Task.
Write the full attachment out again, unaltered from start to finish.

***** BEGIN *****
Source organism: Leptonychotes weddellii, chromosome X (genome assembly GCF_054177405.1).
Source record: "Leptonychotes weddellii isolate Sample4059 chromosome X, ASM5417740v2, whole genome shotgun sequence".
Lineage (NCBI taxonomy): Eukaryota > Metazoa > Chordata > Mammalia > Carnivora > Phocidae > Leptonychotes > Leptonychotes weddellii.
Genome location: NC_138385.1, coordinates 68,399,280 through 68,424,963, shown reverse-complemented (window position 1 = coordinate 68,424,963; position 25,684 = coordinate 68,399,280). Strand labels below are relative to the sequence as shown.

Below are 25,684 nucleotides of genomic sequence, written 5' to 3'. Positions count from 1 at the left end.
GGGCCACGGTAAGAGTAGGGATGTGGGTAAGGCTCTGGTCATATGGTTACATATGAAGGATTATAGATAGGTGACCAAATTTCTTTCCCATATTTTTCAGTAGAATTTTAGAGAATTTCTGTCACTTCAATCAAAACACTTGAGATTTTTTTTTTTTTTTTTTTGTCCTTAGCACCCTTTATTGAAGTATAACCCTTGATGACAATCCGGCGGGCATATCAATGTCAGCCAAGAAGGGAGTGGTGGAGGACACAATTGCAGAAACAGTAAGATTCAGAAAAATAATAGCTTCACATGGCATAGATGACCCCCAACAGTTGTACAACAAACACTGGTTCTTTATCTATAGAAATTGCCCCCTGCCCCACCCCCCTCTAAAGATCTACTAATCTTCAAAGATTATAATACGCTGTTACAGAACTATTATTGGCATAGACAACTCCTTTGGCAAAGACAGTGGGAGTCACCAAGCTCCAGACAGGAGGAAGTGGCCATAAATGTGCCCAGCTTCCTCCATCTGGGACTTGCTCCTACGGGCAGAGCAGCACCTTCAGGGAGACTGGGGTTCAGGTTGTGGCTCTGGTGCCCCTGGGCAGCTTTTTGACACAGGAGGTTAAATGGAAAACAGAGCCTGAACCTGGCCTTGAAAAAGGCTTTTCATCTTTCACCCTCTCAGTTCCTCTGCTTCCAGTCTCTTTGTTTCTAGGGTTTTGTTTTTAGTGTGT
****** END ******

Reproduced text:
Source organism: Leptonychotes weddellii, chromosome X (genome assembly GCF_054177405.1).
Source record: "Leptonychotes weddellii isolate Sample4059 chromosome X, ASM5417740v2, whole genome shotgun sequence".
Lineage (NCBI taxonomy): Eukaryota > Metazoa > Chordata > Mammalia > Carnivora > Phocidae > Leptonychotes > Leptonychotes weddellii.
Genome location: NC_138385.1, coordinates 68,399,280 through 68,424,963, shown reverse-complemented (window position 1 = coordinate 68,424,963; position 25,684 = coordinate 68,399,280). Strand labels below are relative to the sequence as shown.

Below are 25,684 nucleotides of genomic sequence, written 5' to 3'. Positions count from 1 at the left end.
GGGCCACGGTAAGAGTAGGGATGTGGGTAAGGCTCTGGTCATATGGTTACATATGAAGGATTATAGATAGGTGACCAAATTTCTTTCCCATATTTTTCAGTAGAATTTTAGAGAATTTCTGTCACTTCAATCAAAACACTTGAGATTTTTTTTTTTTTTTTTTTGTCCTTAGCACCCTTTATTGAAGTATAACCCTTGATGACAATCCGGCGGGCATATCAATGTCAGCCAAGAAGGGAGTGGTGGAGGACACAATTGCAGAAACAGTAAGATTCAGAAAAATAATAGCTTCACATGGCATAGATGACCCCCAACAGTTGTACAACAAACACTGGTTCTTTATCTATAGAAATTGCCCCCTGCCCCACCCCCCTCTAAAGATCTACTAATCTTCAAAGATTATAATACGCTGTTACAGAACTATTATTGGCATAGACAACTCCTTTGGCAAAGACAGTGGGAGTCACCAAGCTCCAGACAGGAGGAAGTGGCCATAAATGTGCCCAGCTTCCTCCATCTGGGACTTGCTCCTACGGGCAGAGCAGCACCTTCAGGGAGACTGGGGTTCAGGTTGTGGCTCTGGTGCCCCTGGGCAGCTTTTTGACACAGGAGGTTAAATGGAAAACAGAGCCTGAACCTGGCCTTGAAAAAGGCTTTTCATCTTTCACCCTCTCAGTTCCTCTGCTTCCAGTCTCTTTGTTTCTAGGGTTTTGTTTTTAGTGTGT